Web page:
Title: Five-deep brood frame hive
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Permanent Link: http://ufdc.ufl.edu/UF00084573/00001
 Material Information
Title: Five-deep brood frame hive
Physical Description: Book
Creator: Haynie, John D.
Publisher: Agricultural Extension Service, University of Florida,
Copyright Date: 1949
 Record Information
Bibliographic ID: UF00084573
Volume ID: VID00001
Source Institution: University of Florida
Holding Location: University of Florida
Rights Management: All rights reserved by the source institution and holding location.
Resource Identifier: 214036397 - OCLC

Full Text






August, 1949


FIVE-DEEP BROOD

FRAME HIVE


1. The hive is made from economical and available materials.
2. Few tools are needed to build it.
3. The hive is made from materials light in weight, making it easy to transport.
4. The hive can be used in rearing queens, making increase, and requeening
colonies.
5. One five-frame hive is needed for each 10 colonies to keep extra queens for
requeening.
6. It is an excellent hive for beginners to learn how to handle bees.


Prepared by
John D. Haynie
Extension Apiculturist


AGRICULTURAL EXTENSION SERVICE
UNIVERSITY OF FLORIDA
GAINESVILLE, FLORIDA


Circular 90












MATERIALS AND METHOD USED IN BUILDING THE
FIVE-DEEP BROOD FRAME HIVE




The material needed to build the five-deep brood frame hive is very often avail-
able and reasonable in price. One can obtain Western apple boxes from almost
any grocery store. If these boxes are carefully taken apart, two of them will build
one five-deep brood frame hive and the ends from one box left over. The boxes
usually come without tops. IMPORTANI: After the ends are cut, place two deep
brood frames between them as aguage to determine the proper space for the frames.
This is necessary as the sides of the apple box are a little short on length.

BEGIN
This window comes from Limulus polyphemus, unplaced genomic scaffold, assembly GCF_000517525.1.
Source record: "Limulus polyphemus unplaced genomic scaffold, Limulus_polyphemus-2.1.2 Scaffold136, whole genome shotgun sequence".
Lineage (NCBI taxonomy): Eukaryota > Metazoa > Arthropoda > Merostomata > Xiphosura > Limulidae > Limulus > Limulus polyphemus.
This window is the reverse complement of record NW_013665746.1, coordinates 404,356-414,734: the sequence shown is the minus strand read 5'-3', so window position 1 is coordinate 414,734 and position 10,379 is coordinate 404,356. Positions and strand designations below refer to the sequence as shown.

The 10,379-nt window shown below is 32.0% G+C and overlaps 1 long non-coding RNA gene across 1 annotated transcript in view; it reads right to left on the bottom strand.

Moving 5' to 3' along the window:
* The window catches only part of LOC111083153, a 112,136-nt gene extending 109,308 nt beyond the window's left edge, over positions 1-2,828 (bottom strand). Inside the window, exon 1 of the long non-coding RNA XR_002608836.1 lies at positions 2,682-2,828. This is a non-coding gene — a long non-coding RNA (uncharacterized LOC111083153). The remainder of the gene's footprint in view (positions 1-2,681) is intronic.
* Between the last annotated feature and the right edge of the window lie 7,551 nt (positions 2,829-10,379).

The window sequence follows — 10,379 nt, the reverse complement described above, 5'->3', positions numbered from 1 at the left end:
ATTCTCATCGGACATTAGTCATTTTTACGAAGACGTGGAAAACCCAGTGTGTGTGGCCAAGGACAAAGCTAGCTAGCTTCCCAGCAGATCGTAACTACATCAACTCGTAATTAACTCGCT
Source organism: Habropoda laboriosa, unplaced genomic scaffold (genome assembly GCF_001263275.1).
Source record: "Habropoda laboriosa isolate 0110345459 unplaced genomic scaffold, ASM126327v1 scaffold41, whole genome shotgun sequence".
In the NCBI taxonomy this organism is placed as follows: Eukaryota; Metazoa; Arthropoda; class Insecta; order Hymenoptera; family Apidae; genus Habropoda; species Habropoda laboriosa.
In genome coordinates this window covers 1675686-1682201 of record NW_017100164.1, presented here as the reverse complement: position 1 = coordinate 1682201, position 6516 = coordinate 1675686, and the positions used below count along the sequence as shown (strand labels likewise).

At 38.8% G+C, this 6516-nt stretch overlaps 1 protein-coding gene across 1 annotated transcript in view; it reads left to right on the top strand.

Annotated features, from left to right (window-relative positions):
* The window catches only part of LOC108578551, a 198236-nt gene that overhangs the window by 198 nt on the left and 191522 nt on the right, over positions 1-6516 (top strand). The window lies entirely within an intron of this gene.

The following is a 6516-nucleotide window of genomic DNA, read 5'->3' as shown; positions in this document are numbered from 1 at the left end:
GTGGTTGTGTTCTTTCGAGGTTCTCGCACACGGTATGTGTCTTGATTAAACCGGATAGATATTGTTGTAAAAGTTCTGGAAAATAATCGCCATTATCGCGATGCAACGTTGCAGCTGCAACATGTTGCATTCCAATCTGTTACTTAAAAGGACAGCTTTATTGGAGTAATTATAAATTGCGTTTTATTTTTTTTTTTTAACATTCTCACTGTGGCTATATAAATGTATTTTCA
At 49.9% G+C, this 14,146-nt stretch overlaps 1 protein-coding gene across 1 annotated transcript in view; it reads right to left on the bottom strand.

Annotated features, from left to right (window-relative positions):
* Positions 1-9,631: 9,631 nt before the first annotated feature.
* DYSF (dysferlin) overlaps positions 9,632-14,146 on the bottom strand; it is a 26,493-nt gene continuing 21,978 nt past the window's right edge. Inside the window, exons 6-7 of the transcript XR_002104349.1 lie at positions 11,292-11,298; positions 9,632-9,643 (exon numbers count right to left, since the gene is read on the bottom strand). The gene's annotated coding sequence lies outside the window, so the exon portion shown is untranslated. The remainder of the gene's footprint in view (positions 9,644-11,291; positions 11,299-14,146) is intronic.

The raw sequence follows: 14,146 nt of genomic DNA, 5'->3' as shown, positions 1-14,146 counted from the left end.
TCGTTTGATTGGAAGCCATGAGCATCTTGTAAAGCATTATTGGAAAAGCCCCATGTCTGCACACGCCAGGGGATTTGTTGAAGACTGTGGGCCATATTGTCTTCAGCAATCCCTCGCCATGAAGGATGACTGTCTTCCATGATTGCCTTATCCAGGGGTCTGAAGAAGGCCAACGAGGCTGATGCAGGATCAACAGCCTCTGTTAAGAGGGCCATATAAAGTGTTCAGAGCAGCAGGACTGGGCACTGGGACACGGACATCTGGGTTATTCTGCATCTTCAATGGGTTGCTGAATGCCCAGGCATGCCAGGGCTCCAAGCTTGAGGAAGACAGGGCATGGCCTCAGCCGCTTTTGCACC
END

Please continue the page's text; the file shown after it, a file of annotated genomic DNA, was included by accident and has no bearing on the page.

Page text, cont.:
A saw, hammer, square, brace and bit, and wood vise are practically all the
tools needed to build the hive. If a table saw is available the work can be greatly
speeded up when sawing out the ends of the hive.

The hive, made from apple boxes, is light in weight and easily transported.
This white pine material takes wood preservative readily, thus giving it very
long life. About four ounces of a well recommended wood preservative brushed
on the hive will make it last for years.

USES OF THE HIVE--The hive is well suited to queen rearing and queens
can be wintered in this small hive. Some queen breeders sell these over-wintered
queens before it is possible to raise queens in the spring. These overwintered
queens have not had the opportunity to lay very much in the small hive through
winter and are considered excellent for requeening colonies early in the spring
before young queens are normally available.

The beekeeper can take these five-frame hives to his apiary and remove brood
frames in colonies that are becoming crowded and might swarm. The hives are
given a queen cell or a laying queen. When the five-frame colonies become strong
the bees and combs can be transferred to a regular standard hive.

When colonies are to be requeened the five-frame hive can be transported to
the apiary. Take two frames of bees with the queen on the comb and place them
inside of a standard hive but near the outside of the broodnest. In any case, where
requeening is to be carried on the queen must be killed in the colony before in-
troducing the new queen. This method is practical and a very safe way of intro-
ducing queens.

The beekeeper should keep one spare queen in these five-frame hives for
every 10 normal colonies operated.

A small colony of bees is much easier to handle than a regular colony. This
gives the beginner an excellent opportunity to work with a colony and become
accustomed to handling bees as theoalony increases in strength. Itis much easier
for the beginner to find the queen in a small colony than in a normal strong colony.































EXPLODED
VIEW OF TOP H

END SIDE
VIEWS OF TOP


HANDLE



ENTRANCE- 2 ', .

SIDE INSIDE OUTSIDE
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EXPLODED VIEW OF
FIVE DEEP BROOD FRAME HIVE







COOPERATIVE EXTENSION WORK IN AGRICULTURE AND HOME ECONOMICS
(Acts of May 8 and June 30, 1914)
Agricultural Extension Seiv\ic. University of Florila. Florida State University, and United
States Department of Atriculture, Cooperating. G. Clayton, Director.




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